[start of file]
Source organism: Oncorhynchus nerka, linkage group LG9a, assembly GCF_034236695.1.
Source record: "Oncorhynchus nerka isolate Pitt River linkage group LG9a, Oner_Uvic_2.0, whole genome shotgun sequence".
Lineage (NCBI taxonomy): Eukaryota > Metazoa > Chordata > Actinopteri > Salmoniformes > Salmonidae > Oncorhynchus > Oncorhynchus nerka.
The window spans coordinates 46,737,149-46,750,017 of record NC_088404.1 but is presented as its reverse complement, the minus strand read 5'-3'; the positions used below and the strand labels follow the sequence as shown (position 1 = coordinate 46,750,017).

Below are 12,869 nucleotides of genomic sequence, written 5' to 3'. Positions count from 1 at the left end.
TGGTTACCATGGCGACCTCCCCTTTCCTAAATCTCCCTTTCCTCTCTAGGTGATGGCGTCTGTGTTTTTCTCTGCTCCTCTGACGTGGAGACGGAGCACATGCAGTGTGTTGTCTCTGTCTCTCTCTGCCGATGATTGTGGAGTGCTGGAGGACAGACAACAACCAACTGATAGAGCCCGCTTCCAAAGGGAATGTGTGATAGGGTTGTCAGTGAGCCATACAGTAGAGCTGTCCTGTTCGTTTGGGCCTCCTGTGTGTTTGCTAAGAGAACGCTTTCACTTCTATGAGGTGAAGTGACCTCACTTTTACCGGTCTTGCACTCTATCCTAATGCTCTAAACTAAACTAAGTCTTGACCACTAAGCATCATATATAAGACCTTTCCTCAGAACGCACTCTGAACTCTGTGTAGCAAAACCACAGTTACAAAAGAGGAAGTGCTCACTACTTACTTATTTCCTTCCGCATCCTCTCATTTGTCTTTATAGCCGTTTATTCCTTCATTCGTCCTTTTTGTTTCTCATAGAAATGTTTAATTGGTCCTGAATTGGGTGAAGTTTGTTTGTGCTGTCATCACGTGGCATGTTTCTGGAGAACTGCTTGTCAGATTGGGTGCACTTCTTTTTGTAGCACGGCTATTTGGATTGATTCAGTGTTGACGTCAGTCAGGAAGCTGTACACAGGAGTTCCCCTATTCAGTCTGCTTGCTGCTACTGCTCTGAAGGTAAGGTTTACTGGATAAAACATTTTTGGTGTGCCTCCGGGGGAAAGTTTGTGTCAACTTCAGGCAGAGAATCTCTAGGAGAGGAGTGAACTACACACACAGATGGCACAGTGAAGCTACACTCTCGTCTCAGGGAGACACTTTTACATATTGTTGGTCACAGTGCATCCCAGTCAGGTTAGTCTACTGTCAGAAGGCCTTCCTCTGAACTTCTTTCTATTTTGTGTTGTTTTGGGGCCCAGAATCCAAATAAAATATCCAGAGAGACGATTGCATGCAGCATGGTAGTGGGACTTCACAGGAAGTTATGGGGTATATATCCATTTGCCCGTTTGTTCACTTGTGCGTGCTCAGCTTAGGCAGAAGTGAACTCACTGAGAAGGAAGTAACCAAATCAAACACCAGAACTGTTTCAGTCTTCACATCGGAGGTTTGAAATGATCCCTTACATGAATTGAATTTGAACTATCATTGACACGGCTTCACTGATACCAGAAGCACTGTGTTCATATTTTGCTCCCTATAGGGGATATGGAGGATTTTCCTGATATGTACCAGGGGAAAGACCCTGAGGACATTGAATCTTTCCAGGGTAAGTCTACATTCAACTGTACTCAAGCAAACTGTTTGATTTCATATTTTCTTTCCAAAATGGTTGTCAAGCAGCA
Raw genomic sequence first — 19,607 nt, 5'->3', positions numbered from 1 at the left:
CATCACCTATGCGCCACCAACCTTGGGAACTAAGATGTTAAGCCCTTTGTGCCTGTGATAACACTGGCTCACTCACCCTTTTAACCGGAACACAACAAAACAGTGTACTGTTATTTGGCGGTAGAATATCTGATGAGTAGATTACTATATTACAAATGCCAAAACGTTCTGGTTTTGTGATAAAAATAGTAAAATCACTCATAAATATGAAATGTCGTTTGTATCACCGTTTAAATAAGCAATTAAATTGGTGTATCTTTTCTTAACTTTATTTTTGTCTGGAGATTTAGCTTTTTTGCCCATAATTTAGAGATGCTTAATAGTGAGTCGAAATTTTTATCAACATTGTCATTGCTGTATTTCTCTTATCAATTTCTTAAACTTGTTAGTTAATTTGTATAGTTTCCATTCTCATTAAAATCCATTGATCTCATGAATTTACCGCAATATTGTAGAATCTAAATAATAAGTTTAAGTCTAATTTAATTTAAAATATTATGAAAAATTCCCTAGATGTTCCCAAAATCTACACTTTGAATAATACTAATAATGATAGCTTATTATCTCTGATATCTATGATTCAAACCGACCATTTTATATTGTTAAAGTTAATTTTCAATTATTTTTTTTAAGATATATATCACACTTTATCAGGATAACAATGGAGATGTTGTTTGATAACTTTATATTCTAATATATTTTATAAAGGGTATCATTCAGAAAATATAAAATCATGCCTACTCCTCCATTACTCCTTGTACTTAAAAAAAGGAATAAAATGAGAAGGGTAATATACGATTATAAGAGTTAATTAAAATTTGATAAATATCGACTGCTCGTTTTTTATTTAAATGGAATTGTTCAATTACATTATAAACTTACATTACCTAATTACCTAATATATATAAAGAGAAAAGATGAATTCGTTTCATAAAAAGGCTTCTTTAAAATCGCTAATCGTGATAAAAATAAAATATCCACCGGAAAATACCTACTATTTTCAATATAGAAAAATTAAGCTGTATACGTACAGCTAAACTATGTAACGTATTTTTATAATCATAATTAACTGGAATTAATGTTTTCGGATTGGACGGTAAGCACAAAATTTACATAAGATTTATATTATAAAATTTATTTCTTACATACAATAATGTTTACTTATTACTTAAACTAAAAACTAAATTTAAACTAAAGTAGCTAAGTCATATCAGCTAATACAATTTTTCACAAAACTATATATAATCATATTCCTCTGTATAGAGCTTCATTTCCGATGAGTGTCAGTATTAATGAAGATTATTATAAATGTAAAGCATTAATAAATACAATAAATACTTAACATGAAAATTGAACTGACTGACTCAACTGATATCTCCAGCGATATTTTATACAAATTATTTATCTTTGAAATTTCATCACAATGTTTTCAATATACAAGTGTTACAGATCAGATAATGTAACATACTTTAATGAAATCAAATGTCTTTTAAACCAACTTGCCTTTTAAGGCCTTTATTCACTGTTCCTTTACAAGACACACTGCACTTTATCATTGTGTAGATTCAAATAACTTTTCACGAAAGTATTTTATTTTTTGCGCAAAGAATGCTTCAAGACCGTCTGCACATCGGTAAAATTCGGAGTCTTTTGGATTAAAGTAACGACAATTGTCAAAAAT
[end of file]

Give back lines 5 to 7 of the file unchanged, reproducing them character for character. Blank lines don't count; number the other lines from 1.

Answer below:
Below are 12,869 nucleotides of genomic sequence, written 5' to 3'. Positions count from 1 at the left end.
TGGTTACCATGGCGACCTCCCCTTTCCTAAATCTCCCTTTCCTCTCTAGGTGATGGCGTCTGTGTTTTTCTCTGCTCCTCTGACGTGGAGACGGAGCACATGCAGTGTGTTGTCTCTGTCTCTCTCTGCCGATGATTGTGGAGTGCTGGAGGACAGACAACAACCAACTGATAGAGCCCGCTTCCAAAGGGAATGTGTGATAGGGTTGTCAGTGAGCCATACAGTAGAGCTGTCCTGTTCGTTTGGGCCTCCTGTGTGTTTGCTAAGAGAACGCTTTCACTTCTATGAGGTGAAGTGACCTCACTTTTACCGGTCTTGCACTCTATCCTAATGCTCTAAACTAAACTAAGTCTTGACCACTAAGCATCATATATAAGACCTTTCCTCAGAACGCACTCTGAACTCTGTGTAGCAAAACCACAGTTACAAAAGAGGAAGTGCTCACTACTTACTTATTTCCTTCCGCATCCTCTCATTTGTCTTTATAGCCGTTTATTCCTTCATTCGTCCTTTTTGTTTCTCATAGAAATGTTTAATTGGTCCTGAATTGGGTGAAGTTTGTTTGTGCTGTCATCACGTGGCATGTTTCTGGAGAACTGCTTGTCAGATTGGGTGCACTTCTTTTTGTAGCACGGCTATTTGGATTGATTCAGTGTTGACGTCAGTCAGGAAGCTGTACACAGGAGTTCCCCTATTCAGTCTGCTTGCTGCTACTGCTCTGAAGGTAAGGTTTACTGGATAAAACATTTTTGGTGTGCCTCCGGGGGAAAGTTTGTGTCAACTTCAGGCAGAGAATCTCTAGGAGAGGAGTGAACTACACACACAGATGGCACAGTGAAGCTACACTCTCGTCTCAGGGAGACACTTTTACATATTGTTGGTCACAGTGCATCCCAGTCAGGTTAGTCTACTGTCAGAAGGCCTTCCTCTGAACTTCTTTCTATTTTGTGTTGTTTTGGGGCCCAGAATCCAAATAAAATATCCAGAGAGACGATTGCATGCAGCATGGTAGTGGGACTTCACAGGAAGTTATGGGGTATATATCCATTTGCCCGTTTGTTCACTTGTGCGTGCTCAGCTTAGGCAGAAGTGAACTCACTGAGAAGGAAGTAACCAAATCAAACACCAGAACTGTTTCAGTCTTCACATCGGAGGTTTGAAATGATCCCTTACATGAATTGAATTTGAACTATCATTGACACGGCTTCACTGATACCAGAAGCACTGTGTTCATATTTTGCTCCCTATAGGGGATATGGAGGATTTTCCTGATATGTACCAGGGGAAAGACCCTGAGGACATTGAATCTTTCCAGGGTAAGTCTACATTCAACTGTACTCAAGCAAACTGTTTGATTTCATATTTTCTTTCCAAAATGGTTGTCAAGCAGCA
Raw genomic sequence first — 19,607 nt, 5'->3', positions numbered from 1 at the left: